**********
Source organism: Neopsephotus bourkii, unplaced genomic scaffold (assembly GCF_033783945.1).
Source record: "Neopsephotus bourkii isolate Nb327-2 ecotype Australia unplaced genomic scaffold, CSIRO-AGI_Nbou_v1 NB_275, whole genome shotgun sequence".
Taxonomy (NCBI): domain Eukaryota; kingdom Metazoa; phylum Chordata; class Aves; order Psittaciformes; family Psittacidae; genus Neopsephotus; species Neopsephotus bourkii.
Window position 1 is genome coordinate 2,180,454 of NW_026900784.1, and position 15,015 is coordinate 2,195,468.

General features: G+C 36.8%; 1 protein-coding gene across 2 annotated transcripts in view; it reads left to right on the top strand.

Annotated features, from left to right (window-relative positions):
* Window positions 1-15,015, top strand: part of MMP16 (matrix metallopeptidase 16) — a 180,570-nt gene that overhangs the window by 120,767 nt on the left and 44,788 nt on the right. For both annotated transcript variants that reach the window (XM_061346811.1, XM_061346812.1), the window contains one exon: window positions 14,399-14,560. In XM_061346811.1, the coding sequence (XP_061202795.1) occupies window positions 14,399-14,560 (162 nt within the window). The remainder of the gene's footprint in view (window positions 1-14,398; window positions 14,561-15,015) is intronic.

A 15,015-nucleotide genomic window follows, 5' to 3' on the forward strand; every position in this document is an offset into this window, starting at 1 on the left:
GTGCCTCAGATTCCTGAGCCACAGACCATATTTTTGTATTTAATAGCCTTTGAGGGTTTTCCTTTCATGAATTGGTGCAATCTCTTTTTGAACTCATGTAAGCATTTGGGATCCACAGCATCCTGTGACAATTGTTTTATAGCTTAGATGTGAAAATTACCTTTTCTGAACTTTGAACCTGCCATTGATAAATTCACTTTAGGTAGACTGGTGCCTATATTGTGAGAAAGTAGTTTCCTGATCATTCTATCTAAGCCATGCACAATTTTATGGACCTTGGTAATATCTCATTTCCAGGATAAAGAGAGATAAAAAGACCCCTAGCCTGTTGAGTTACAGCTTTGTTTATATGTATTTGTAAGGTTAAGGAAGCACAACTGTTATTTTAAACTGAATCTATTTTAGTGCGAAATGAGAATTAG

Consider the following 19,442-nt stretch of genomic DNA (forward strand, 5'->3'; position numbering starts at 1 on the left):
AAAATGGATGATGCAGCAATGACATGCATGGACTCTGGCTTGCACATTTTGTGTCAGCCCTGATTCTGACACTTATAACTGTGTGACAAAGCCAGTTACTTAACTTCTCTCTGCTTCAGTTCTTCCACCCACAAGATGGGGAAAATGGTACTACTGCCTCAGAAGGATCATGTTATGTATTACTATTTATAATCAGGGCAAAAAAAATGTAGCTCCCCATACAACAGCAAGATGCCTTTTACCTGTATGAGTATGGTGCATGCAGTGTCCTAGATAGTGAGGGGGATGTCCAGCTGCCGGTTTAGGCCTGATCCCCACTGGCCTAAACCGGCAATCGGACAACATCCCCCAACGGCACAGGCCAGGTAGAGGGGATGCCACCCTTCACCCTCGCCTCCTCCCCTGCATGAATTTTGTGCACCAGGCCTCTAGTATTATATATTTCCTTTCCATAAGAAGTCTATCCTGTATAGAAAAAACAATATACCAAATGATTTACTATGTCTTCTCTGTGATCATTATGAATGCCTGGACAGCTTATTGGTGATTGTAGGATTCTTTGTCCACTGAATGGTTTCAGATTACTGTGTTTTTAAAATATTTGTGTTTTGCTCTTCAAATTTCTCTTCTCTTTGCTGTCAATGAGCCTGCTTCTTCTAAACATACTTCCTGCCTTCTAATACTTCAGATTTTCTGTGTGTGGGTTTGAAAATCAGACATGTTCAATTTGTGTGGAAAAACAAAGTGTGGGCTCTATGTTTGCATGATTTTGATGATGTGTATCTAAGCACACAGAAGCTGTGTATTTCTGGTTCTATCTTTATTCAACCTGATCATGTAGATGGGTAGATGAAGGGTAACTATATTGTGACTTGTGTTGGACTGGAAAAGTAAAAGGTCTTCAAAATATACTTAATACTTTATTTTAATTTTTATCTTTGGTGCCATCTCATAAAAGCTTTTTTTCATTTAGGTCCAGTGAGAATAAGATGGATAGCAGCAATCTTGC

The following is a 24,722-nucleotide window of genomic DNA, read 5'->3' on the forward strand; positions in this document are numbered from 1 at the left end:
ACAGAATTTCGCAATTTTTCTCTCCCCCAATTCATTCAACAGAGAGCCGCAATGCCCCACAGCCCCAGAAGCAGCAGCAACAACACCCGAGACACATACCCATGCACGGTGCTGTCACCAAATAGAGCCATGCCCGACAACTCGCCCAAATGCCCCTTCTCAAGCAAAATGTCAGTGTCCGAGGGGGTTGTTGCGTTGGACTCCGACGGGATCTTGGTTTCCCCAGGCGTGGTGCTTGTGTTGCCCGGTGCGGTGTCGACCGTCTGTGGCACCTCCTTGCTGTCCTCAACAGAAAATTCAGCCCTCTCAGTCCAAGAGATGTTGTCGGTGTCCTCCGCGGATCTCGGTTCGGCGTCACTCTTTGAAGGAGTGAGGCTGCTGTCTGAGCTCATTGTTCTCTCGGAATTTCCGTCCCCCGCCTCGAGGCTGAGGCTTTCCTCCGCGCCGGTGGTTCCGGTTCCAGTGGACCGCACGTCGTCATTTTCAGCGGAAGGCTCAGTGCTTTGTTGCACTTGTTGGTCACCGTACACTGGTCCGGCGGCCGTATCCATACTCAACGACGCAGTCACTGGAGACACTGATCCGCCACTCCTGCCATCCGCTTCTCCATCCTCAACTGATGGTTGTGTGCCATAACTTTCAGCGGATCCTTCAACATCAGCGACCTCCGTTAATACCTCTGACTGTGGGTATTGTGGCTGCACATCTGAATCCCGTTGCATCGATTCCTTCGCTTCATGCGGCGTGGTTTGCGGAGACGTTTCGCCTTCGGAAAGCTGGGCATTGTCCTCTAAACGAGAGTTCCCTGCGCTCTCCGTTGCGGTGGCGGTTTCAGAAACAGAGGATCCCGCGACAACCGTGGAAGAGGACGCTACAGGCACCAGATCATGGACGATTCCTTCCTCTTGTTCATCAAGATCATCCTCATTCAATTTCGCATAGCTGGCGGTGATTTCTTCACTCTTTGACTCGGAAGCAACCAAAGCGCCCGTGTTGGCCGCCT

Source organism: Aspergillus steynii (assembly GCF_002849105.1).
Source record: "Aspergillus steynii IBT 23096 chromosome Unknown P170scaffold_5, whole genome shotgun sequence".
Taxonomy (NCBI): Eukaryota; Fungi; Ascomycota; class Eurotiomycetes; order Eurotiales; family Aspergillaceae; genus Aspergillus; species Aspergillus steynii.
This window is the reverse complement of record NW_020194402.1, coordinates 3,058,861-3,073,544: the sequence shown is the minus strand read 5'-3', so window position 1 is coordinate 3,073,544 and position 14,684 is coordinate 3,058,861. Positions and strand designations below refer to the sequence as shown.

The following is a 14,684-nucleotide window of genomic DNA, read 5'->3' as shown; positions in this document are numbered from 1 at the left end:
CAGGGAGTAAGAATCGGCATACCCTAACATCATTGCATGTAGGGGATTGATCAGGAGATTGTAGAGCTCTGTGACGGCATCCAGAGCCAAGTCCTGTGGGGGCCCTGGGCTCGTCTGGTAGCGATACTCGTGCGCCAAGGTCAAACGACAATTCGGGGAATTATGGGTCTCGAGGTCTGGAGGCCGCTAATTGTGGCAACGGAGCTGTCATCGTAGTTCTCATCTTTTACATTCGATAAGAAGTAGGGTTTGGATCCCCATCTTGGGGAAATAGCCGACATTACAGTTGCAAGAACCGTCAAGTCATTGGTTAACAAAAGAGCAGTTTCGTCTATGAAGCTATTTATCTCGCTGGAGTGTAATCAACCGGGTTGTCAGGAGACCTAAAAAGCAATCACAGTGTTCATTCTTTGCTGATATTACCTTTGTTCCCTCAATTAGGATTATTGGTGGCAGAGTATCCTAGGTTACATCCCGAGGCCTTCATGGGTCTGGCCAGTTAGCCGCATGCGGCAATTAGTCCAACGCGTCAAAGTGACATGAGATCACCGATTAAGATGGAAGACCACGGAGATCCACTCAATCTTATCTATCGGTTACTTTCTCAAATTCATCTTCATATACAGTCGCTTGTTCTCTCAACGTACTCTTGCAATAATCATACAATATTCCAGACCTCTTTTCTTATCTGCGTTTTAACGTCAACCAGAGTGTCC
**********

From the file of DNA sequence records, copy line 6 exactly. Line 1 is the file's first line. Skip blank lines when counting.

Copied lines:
Annotated features, from left to right (window-relative positions):